JULY 2019 Fishing Report and AUGUST Forecast
Sea Hag JULY Report
The water has cleared a bit later on in the month, and there are scallop limits coming in to the Sea Hag. The offshore fishing has been spectacular with massive catches of snapper and gag grouper. While the grouper season will continue, red snapper will be closed to for-hire charters on August 1 (the recreational season ended July 12). There have been some giant kingfish brought in this month, and they are still around. Here are some pix from the Sea Hag this month:
Sea Hag AUGUST Forecast
Scallop season is still going great guns (it’s open until September 10th). This year has been a little challenging at times, but you’ve got to remember: scalloping is a family activity, and the idea is to have fun, not get your exact limit. If you’re frustrated, your kids will be too. Instead pull up at the Big Grass sandbar, go for a dip, refresh yourself, and go back to the search. In a few years, your kids will not remember whether you got five gallons or four, but they’ll remember the trip. If you’re totally new to the whole thing, consider getting a guide for a full or half-day charter. They’ve been doing very well recently. In terms of offshore fishing, snapper is closed, but amberjack opens August 1, and there are still plenty of grouper around. When you find hard bottom, always throw out a live bait of some kind with a float for kingfish or cobia. For trout and redfish….get up early. This time of year if I’m targeting redfish I’ll try to be on the water before sunrise, looking for baitfish and mullet, and fishing topwaters or suspending plugs near the shoreline or oyster bars. Last time I went we caught a number of nice fish but by 10AM the bite had died. There are some trout near shore in the early morning, but most of them are cooling their heels in 6 to 10 feet of water over grassy flats that they are sharing with lots of sand trout. In my opinion, sandies fight harder and taste better than spotted seatrout; they’re also smaller and there are no limits. Fish jigs with Gulp baits near the bottom. Drift until you start catching fish and mark your spot (GPS is a whole lot easier than the weighted floats we used to use). While spotted seatrout tend to move around a lot in schools, sand trout will stay in an area longer. The best spots to start are around the nearshore bars…Little Bank, 9 Mile Bank and directly west of the Bird Rack. However, if you can find the right conditions you will find some trout. Popping corks on the flats are not likely to be that productive (the water temperature on the three foot flats is about five degrees warmer than in 10 feet of water).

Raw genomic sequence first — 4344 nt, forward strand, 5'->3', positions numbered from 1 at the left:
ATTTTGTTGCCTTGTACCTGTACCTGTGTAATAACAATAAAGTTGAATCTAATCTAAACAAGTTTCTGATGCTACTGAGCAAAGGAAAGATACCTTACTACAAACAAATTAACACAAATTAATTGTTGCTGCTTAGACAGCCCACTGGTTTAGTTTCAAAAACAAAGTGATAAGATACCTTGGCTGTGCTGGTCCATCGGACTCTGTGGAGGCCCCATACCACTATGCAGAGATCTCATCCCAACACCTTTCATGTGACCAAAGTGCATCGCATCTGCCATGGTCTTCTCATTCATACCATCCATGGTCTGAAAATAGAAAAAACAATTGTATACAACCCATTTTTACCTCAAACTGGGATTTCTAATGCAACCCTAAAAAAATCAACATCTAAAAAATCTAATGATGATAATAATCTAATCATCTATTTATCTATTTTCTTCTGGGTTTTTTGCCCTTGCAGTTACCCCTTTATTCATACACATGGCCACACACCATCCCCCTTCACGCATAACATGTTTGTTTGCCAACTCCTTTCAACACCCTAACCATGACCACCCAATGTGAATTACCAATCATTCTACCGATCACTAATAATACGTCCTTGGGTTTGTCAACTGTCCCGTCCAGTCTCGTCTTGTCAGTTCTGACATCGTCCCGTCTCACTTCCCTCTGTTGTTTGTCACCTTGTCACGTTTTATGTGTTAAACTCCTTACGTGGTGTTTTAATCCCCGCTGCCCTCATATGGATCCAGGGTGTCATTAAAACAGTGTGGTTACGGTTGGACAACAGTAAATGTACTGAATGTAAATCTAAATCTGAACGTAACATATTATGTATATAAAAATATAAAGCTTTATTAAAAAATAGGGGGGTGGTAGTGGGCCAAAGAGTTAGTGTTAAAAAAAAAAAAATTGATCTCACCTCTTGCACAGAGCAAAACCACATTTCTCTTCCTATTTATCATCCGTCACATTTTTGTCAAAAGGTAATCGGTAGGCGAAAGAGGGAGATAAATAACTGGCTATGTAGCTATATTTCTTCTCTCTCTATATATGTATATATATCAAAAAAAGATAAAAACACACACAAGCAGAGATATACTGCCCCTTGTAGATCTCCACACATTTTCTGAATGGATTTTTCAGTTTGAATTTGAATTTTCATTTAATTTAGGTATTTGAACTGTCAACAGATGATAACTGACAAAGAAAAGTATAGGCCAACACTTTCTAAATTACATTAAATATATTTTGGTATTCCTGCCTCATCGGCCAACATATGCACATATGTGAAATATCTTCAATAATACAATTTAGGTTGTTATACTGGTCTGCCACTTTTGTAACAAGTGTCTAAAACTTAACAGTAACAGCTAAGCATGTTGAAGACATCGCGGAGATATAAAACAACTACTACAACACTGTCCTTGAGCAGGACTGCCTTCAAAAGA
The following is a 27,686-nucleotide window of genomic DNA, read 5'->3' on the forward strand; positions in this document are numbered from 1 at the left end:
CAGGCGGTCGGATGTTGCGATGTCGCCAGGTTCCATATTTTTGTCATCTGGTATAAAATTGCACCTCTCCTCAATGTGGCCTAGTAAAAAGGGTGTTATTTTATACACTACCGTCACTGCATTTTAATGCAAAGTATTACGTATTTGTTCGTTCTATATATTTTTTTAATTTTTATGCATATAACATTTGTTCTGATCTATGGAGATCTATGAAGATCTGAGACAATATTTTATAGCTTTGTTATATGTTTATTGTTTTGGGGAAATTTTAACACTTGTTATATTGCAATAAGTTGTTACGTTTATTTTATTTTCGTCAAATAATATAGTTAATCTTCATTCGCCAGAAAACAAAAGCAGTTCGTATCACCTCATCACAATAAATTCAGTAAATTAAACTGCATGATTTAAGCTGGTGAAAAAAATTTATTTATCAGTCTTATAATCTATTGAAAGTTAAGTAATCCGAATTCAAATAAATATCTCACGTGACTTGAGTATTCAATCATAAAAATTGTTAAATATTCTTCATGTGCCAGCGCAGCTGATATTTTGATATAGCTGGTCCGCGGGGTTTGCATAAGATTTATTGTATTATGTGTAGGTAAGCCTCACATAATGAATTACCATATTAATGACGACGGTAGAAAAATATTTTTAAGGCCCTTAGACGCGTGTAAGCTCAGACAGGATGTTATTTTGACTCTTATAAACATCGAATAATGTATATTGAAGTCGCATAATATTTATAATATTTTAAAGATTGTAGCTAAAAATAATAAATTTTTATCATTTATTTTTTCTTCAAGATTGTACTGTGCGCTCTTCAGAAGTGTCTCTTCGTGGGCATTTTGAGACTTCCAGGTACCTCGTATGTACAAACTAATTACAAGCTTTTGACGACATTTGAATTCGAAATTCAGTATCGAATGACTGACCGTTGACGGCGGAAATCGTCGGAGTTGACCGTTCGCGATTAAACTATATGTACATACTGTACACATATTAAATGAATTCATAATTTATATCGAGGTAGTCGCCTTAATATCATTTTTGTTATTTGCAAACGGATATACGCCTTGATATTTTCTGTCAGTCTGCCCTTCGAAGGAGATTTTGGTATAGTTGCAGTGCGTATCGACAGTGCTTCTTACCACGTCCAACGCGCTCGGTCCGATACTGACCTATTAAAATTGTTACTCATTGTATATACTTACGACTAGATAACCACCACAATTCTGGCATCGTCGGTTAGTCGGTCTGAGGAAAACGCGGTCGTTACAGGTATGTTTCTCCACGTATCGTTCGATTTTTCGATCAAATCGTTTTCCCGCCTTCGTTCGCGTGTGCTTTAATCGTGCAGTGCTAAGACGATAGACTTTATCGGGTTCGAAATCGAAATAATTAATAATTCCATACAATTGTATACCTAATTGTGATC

There’s still plenty of time for you to take advantage of this scallop season for a relaxing family vacation. Remember, we have everything you will need (from accommodations to rental boats, dive gear, flags and licenses) so make plans now.
Capt. Kyle Skipper, www.m1fishing.com (352) 317-1654
This season has tested your scalloping skills a little more than years past but there are still plenty of scallops out there. We are still getting limits and having a blast doing it. I still have a little bit of availability for August and Sept if you would like to give it a try. Much love and tight lines.